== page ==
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RE: Oviraptorids as Parrots?

On Mon, 06 Feb 2006 19:48:01 -0600, Tim Williams wrote
> A shark species commonly known as the 'sand tiger' (_Carcharias 
> taurus_) has slender teeth, very much unlike the broad teeth of the 
> tiger shark 
> (_Galeocerdo cuvier_).

We call them 'grey nurse' sharks here in Oz. Being mostly fish eaters, they 
have mouths full of long slender teeth that are good for catching fish, but 
extremely inefficient at penetrating testudinate shells. :)

> Sand tigers are one of the most docile of shark species...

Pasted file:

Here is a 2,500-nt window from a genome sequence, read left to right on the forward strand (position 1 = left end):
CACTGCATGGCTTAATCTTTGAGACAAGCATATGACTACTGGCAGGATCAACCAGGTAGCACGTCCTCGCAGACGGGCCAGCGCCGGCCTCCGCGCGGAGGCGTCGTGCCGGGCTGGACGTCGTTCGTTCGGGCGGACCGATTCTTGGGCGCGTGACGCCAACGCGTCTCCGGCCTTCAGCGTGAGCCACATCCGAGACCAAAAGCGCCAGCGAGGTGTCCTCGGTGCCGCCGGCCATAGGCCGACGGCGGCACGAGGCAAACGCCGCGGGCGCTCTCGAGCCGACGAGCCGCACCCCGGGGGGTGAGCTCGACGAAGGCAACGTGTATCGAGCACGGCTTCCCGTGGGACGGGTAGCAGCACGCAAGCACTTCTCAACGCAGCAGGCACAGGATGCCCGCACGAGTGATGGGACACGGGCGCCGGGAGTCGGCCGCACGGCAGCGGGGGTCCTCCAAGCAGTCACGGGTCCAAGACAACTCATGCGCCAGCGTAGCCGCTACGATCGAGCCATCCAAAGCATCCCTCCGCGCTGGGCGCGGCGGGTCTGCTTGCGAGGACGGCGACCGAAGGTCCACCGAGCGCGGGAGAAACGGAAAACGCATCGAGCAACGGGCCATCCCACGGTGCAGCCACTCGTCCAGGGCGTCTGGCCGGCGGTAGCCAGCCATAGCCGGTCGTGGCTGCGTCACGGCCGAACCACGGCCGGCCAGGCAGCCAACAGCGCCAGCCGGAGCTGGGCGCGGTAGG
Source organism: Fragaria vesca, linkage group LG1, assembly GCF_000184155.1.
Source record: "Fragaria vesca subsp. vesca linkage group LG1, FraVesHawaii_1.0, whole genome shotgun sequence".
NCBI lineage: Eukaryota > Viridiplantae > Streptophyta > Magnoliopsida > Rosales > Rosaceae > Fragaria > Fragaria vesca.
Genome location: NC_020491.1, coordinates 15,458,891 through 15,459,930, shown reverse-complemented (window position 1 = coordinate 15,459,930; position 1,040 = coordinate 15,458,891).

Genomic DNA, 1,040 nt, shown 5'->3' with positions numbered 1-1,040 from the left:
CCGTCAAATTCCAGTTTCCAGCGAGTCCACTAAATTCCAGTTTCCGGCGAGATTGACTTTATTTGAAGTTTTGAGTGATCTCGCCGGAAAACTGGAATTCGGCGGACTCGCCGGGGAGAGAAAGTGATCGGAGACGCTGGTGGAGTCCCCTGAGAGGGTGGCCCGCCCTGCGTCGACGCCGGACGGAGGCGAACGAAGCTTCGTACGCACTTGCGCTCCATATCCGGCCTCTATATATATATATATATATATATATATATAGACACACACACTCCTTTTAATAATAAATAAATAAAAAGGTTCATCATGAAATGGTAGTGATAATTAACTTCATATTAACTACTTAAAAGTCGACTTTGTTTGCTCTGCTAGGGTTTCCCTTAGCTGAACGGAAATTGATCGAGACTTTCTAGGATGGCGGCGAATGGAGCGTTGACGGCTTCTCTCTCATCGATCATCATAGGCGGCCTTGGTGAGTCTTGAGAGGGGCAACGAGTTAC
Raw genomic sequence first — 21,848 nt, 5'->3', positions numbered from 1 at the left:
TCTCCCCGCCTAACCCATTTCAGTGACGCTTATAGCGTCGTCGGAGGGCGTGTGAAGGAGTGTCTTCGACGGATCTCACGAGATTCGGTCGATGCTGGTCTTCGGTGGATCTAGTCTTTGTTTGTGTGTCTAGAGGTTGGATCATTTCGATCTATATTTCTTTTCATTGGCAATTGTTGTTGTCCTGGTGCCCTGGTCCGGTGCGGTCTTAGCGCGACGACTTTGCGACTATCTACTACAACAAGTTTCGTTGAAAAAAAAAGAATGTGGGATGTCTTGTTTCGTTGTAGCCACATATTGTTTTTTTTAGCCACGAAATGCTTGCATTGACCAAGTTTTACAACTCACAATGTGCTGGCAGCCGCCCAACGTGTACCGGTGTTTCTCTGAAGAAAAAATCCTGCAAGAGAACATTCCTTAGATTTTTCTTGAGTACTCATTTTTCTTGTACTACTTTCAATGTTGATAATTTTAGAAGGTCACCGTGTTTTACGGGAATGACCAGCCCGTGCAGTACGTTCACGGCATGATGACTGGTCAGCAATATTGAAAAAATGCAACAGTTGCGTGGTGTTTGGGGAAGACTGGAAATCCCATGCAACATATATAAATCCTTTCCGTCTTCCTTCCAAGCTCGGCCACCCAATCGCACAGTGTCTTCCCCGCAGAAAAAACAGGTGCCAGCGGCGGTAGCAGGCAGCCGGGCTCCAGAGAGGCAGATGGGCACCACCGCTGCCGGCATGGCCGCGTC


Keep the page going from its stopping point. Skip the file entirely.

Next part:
I'd have thought so too - except that 'sand tigers' are apparently in the top 
ten species of sharks as far as attacks on humans go (there've even been a 
surprising number of fatalities). Perhaps because of their generally assumed 
docile nature, divers may be more willing to get closer to these sharks than 
most. I believe that nearly all attacks on humans are the result of (real or 
perceived) self defence, rather than deliberate predation.

Um.... dinosaurs...? :)


Dann Pigdon
GIS / Archaeologist         http://heretichides.soffiles.com
Melbourne, Australia        http://www.geocities.com/dannsdinosaurs